ROG Strix Scar II comes with the RangeBoost zero blind spot technology. Via the proprietary 4 antenna configuration, which is 2x2 + 2x2 connection mode, the laptop can switch between different main and aux antenna according to signal strength. This optimizes the laptop's radiation pattern for reducing blind spots so that gamers won't have to worry about their Wi-Fi connection when they're gaming.
As for the battery, Scar II still has a lot to improve on. The battery backup of the laptop was underwhelming, and considering the fact that other laptops such as Gigabyte Aero 15X and Razer Blade are slimmer but have a bigger battery, it seems disappointing. But since it's a gaming-centric laptop, it's evident that battery life wouldn't be the company's priority for its target audience.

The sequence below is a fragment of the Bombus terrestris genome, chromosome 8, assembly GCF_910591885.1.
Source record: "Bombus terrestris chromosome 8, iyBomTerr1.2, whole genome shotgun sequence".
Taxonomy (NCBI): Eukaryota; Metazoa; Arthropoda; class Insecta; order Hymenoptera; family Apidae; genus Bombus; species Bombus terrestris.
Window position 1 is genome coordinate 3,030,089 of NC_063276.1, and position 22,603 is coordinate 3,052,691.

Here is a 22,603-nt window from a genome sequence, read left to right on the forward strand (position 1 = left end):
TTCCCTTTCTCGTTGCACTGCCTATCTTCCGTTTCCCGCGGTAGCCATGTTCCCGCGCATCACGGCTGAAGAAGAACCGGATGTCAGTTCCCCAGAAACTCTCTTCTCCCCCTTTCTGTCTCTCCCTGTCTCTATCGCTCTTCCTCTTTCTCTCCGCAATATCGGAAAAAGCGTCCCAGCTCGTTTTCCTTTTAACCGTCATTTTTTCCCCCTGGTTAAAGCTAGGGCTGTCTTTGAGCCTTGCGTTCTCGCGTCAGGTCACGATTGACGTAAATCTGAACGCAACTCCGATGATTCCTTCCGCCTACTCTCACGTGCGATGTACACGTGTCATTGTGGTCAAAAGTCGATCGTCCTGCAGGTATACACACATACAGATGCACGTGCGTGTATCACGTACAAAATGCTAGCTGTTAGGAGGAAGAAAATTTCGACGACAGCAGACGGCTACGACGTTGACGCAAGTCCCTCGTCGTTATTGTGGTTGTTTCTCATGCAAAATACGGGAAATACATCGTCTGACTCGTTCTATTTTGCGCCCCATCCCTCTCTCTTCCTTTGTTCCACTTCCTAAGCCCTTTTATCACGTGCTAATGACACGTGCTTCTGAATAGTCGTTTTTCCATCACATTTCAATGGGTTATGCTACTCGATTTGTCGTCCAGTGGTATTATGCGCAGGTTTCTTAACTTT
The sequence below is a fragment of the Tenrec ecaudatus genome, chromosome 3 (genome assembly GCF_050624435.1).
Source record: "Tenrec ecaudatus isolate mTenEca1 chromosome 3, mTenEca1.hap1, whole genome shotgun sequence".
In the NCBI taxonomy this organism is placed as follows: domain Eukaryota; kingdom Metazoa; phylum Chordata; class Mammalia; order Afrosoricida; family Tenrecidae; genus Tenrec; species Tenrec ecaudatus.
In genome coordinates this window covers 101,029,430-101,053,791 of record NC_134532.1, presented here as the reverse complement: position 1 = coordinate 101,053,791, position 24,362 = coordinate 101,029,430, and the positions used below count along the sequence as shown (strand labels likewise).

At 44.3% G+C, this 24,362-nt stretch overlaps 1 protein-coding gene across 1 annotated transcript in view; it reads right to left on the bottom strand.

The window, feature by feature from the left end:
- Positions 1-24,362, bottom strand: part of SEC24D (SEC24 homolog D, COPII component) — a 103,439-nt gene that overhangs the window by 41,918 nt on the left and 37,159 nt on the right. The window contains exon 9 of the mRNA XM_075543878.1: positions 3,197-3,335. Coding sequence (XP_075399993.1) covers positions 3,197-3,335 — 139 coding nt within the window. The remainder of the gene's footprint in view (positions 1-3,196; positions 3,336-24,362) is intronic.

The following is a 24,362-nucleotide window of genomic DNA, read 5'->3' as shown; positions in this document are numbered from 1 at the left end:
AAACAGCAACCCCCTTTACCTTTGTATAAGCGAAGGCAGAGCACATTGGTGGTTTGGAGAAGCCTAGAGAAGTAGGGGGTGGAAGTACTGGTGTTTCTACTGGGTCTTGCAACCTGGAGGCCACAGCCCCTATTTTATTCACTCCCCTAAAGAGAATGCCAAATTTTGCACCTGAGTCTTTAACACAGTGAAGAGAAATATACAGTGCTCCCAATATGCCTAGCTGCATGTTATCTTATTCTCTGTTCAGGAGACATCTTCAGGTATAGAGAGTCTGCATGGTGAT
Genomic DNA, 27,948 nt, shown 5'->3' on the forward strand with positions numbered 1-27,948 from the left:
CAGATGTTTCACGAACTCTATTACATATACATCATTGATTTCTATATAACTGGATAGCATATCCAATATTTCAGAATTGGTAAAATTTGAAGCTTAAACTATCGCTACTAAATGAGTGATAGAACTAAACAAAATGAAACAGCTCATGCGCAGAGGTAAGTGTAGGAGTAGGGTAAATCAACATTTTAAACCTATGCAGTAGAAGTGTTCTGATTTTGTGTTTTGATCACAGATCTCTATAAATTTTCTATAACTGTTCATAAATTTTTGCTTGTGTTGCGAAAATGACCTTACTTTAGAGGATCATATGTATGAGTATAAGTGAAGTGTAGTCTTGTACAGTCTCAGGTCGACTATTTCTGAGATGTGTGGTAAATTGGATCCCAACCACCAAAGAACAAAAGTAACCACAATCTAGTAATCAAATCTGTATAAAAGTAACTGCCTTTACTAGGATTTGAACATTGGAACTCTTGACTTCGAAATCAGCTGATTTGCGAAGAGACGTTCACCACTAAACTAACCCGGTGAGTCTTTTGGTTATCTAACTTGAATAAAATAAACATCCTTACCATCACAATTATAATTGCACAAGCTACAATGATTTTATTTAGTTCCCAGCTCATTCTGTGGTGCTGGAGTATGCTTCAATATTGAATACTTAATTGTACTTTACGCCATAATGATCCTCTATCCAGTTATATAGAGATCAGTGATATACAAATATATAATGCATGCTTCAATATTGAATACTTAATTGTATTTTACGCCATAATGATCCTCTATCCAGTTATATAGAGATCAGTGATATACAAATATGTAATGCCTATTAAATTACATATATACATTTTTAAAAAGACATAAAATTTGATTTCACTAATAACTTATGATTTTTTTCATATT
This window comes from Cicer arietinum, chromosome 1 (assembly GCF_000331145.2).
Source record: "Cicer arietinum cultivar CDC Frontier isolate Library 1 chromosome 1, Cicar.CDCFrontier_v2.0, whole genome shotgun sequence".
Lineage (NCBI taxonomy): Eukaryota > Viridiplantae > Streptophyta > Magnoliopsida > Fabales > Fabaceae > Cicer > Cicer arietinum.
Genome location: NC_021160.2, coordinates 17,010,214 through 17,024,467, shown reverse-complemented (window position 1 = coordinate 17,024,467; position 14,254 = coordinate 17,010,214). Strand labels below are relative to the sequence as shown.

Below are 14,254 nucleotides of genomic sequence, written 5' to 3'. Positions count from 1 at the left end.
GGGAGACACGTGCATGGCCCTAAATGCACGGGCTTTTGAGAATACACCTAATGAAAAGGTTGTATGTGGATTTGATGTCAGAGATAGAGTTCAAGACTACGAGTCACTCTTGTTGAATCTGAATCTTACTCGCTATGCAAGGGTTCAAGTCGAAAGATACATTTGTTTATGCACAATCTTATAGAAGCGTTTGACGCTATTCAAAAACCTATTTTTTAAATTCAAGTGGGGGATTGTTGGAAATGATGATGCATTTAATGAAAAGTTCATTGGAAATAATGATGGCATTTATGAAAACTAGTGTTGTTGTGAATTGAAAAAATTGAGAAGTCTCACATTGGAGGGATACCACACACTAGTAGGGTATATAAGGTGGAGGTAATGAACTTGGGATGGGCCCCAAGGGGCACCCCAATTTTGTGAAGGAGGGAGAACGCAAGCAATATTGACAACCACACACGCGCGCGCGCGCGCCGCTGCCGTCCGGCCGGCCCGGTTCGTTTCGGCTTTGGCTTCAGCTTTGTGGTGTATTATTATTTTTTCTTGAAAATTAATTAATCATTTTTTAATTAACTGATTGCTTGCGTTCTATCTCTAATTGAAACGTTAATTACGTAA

There's isn't much to dislike about this gaming machine, unless you are a querulous user. The Scar II offers a great gaming performance alongside a brilliant display, tremendous speakers, and the sturdy hardware.
Well, there are still few areas like the placement of the webcam, the missing Thunderbolt 3, and the not so attractive camo texture, but these aren't something that would be a deal breaker. Of course, there are costlier GTX 1060 laptops in the market, but they come in portable form factor, unlike the Scar II. But, if you look beyond these small hurdles, this could be a great alternative for you.
Priced at Rs 1,79,990, the Asus ROG Strix GL504GM Scar II is an excellent mid-range gaming laptop and makes for a good gaming and overall experience. If you are someone seeking for a device that can act as both gaming and a work machine, the Scar II can be a safe choice.